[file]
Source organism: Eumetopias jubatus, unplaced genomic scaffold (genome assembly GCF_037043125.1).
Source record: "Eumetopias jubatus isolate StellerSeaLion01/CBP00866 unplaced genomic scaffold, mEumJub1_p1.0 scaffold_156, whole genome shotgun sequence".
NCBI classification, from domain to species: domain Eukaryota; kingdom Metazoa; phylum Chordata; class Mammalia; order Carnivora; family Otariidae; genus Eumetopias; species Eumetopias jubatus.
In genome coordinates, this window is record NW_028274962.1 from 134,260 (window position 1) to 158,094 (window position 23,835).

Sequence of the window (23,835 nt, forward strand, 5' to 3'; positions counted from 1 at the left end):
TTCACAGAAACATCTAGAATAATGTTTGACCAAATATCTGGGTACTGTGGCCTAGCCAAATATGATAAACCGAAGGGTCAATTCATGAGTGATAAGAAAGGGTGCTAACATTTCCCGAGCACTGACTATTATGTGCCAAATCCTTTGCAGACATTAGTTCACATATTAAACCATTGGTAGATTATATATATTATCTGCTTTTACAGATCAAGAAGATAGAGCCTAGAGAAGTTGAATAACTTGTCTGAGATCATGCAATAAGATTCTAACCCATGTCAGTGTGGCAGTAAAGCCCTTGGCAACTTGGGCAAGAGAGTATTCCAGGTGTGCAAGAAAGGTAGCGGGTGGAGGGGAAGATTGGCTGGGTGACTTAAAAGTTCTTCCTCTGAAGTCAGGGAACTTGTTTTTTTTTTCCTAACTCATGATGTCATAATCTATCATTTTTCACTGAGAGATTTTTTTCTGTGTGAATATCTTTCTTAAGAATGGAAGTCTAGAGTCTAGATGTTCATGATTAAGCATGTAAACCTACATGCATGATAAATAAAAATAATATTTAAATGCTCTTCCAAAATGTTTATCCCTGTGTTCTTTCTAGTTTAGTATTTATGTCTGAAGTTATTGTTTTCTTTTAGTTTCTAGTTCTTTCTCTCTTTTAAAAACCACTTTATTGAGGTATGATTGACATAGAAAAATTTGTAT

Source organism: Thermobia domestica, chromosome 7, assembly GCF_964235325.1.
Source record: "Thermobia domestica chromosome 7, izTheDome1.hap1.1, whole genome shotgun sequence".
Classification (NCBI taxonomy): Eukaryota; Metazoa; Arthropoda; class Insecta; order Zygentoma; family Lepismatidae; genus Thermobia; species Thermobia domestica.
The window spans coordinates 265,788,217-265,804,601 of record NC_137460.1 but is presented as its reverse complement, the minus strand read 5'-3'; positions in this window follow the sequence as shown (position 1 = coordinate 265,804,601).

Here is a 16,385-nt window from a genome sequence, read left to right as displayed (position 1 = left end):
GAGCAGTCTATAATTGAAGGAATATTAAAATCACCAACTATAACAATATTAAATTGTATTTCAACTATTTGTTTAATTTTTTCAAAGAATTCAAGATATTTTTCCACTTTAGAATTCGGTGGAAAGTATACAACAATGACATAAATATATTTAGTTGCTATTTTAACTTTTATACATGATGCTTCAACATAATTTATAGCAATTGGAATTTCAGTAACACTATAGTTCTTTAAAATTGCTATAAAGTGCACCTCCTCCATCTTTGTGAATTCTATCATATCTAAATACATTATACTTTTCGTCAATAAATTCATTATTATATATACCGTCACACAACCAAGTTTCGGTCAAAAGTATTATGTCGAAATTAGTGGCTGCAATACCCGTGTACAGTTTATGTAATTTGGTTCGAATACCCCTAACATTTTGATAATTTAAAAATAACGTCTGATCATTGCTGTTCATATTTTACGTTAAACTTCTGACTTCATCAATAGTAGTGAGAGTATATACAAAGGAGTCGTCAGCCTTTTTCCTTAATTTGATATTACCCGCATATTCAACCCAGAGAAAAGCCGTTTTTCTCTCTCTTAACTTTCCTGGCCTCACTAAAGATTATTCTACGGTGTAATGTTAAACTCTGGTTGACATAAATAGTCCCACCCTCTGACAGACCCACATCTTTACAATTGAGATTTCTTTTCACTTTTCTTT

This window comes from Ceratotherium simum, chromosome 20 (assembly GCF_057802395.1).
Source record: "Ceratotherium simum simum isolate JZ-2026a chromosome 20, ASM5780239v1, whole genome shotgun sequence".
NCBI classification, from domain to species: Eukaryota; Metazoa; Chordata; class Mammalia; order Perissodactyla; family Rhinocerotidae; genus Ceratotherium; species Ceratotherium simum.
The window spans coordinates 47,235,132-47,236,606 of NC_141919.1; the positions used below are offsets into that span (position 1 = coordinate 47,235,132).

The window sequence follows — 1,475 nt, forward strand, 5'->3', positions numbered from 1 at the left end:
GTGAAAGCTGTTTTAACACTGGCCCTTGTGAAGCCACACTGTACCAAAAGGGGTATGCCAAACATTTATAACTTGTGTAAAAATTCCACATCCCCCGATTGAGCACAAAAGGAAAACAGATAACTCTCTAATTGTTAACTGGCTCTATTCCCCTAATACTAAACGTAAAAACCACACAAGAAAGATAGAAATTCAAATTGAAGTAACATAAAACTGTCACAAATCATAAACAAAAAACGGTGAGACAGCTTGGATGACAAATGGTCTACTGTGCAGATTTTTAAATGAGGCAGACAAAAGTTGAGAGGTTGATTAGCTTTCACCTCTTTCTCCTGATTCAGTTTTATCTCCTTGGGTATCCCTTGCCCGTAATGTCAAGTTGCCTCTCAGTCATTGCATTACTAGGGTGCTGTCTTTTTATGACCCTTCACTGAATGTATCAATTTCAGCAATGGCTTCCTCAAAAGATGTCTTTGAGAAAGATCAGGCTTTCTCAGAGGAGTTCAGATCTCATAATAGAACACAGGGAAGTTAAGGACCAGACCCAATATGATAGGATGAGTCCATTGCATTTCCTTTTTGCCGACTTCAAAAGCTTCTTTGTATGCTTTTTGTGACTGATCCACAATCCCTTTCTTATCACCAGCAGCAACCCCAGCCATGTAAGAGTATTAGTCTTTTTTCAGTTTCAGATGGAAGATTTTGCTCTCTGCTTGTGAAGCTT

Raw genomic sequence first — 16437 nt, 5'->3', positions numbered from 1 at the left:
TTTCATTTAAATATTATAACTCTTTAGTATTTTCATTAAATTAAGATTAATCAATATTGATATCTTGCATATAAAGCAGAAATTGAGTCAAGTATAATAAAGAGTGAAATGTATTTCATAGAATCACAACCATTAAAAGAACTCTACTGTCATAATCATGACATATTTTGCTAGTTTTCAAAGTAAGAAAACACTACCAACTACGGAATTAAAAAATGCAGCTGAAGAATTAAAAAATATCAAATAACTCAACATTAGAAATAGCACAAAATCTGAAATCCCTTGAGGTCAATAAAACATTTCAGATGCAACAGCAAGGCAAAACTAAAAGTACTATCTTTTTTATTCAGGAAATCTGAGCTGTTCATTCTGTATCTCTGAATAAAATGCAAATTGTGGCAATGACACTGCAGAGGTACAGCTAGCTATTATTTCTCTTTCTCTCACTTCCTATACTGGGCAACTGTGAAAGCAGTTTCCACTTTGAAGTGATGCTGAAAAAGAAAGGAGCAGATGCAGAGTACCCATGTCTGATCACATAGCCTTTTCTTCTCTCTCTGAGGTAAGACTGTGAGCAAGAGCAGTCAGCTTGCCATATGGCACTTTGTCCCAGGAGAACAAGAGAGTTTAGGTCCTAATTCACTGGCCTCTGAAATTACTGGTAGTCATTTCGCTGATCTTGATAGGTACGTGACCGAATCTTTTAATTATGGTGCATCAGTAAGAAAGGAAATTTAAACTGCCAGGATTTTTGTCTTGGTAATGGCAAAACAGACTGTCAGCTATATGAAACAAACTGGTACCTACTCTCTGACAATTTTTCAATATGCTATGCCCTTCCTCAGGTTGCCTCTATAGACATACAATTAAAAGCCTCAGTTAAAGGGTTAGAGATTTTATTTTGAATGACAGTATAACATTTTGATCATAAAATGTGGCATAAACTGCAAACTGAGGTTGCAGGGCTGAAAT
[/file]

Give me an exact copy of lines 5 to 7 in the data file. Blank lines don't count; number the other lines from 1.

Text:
Sequence of the window (23,835 nt, forward strand, 5' to 3'; positions counted from 1 at the left end):
TTCACAGAAACATCTAGAATAATGTTTGACCAAATATCTGGGTACTGTGGCCTAGCCAAATATGATAAACCGAAGGGTCAATTCATGAGTGATAAGAAAGGGTGCTAACATTTCCCGAGCACTGACTATTATGTGCCAAATCCTTTGCAGACATTAGTTCACATATTAAACCATTGGTAGATTATATATATTATCTGCTTTTACAGATCAAGAAGATAGAGCCTAGAGAAGTTGAATAACTTGTCTGAGATCATGCAATAAGATTCTAACCCATGTCAGTGTGGCAGTAAAGCCCTTGGCAACTTGGGCAAGAGAGTATTCCAGGTGTGCAAGAAAGGTAGCGGGTGGAGGGGAAGATTGGCTGGGTGACTTAAAAGTTCTTCCTCTGAAGTCAGGGAACTTGTTTTTTTTTTCCTAACTCATGATGTCATAATCTATCATTTTTCACTGAGAGATTTTTTTCTGTGTGAATATCTTTCTTAAGAATGGAAGTCTAGAGTCTAGATGTTCATGATTAAGCATGTAAACCTACATGCATGATAAATAAAAATAATATTTAAATGCTCTTCCAAAATGTTTATCCCTGTGTTCTTTCTAGTTTAGTATTTATGTCTGAAGTTATTGTTTTCTTTTAGTTTCTAGTTCTTTCTCTCTTTTAAAAACCACTTTATTGAGGTATGATTGACATAGAAAAATTTGTAT

Source organism: Thermobia domestica, chromosome 7, assembly GCF_964235325.1.